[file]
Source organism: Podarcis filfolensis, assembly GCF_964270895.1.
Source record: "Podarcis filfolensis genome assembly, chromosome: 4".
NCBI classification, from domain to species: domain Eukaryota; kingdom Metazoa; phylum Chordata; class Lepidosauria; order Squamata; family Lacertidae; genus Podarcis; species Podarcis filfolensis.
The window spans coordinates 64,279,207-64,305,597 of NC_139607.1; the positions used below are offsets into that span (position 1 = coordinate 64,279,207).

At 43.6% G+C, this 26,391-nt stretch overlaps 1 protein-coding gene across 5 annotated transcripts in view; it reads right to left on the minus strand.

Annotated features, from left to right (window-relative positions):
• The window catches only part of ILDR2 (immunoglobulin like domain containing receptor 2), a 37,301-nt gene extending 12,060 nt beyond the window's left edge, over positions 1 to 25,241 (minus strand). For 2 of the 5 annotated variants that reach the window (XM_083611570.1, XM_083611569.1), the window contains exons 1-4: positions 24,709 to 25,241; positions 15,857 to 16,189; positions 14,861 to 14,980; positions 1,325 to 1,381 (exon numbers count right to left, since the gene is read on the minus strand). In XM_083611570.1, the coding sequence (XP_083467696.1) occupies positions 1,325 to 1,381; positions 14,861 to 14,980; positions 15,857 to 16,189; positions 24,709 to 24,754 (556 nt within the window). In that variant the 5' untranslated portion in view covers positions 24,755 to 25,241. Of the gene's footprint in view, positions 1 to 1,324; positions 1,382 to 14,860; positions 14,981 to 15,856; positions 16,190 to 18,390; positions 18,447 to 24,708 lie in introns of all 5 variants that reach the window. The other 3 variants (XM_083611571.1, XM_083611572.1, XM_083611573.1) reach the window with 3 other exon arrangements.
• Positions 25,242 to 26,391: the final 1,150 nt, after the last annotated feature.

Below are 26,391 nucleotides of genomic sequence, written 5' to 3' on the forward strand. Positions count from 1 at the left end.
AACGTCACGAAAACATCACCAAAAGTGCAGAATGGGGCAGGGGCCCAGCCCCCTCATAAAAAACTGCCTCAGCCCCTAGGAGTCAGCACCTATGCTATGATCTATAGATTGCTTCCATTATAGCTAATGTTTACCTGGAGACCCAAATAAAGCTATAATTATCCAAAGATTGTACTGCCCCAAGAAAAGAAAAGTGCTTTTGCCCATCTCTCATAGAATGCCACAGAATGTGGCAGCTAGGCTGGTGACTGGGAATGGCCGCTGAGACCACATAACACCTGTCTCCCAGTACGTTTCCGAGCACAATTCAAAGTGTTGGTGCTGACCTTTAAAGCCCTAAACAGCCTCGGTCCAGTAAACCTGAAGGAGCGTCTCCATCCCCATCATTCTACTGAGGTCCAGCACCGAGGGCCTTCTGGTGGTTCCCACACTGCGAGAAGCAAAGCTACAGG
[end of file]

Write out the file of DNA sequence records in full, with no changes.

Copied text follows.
Source organism: Podarcis filfolensis, assembly GCF_964270895.1.
Source record: "Podarcis filfolensis genome assembly, chromosome: 4".
NCBI classification, from domain to species: domain Eukaryota; kingdom Metazoa; phylum Chordata; class Lepidosauria; order Squamata; family Lacertidae; genus Podarcis; species Podarcis filfolensis.
The window spans coordinates 64,279,207-64,305,597 of NC_139607.1; the positions used below are offsets into that span (position 1 = coordinate 64,279,207).

At 43.6% G+C, this 26,391-nt stretch overlaps 1 protein-coding gene across 5 annotated transcripts in view; it reads right to left on the minus strand.

Annotated features, from left to right (window-relative positions):
• The window catches only part of ILDR2 (immunoglobulin like domain containing receptor 2), a 37,301-nt gene extending 12,060 nt beyond the window's left edge, over positions 1 to 25,241 (minus strand). For 2 of the 5 annotated variants that reach the window (XM_083611570.1, XM_083611569.1), the window contains exons 1-4: positions 24,709 to 25,241; positions 15,857 to 16,189; positions 14,861 to 14,980; positions 1,325 to 1,381 (exon numbers count right to left, since the gene is read on the minus strand). In XM_083611570.1, the coding sequence (XP_083467696.1) occupies positions 1,325 to 1,381; positions 14,861 to 14,980; positions 15,857 to 16,189; positions 24,709 to 24,754 (556 nt within the window). In that variant the 5' untranslated portion in view covers positions 24,755 to 25,241. Of the gene's footprint in view, positions 1 to 1,324; positions 1,382 to 14,860; positions 14,981 to 15,856; positions 16,190 to 18,390; positions 18,447 to 24,708 lie in introns of all 5 variants that reach the window. The other 3 variants (XM_083611571.1, XM_083611572.1, XM_083611573.1) reach the window with 3 other exon arrangements.
• Positions 25,242 to 26,391: the final 1,150 nt, after the last annotated feature.

Below are 26,391 nucleotides of genomic sequence, written 5' to 3' on the forward strand. Positions count from 1 at the left end.
AACGTCACGAAAACATCACCAAAAGTGCAGAATGGGGCAGGGGCCCAGCCCCCTCATAAAAAACTGCCTCAGCCCCTAGGAGTCAGCACCTATGCTATGATCTATAGATTGCTTCCATTATAGCTAATGTTTACCTGGAGACCCAAATAAAGCTATAATTATCCAAAGATTGTACTGCCCCAAGAAAAGAAAAGTGCTTTTGCCCATCTCTCATAGAATGCCACAGAATGTGGCAGCTAGGCTGGTGACTGGGAATGGCCGCTGAGACCACATAACACCTGTCTCCCAGTACGTTTCCGAGCACAATTCAAAGTGTTGGTGCTGACCTTTAAAGCCCTAAACAGCCTCGGTCCAGTAAACCTGAAGGAGCGTCTCCATCCCCATCATTCTACTGAGGTCCAGCACCGAGGGCCTTCTGGTGGTTCCCACACTGCGAGAAGCAAAGCTACAGG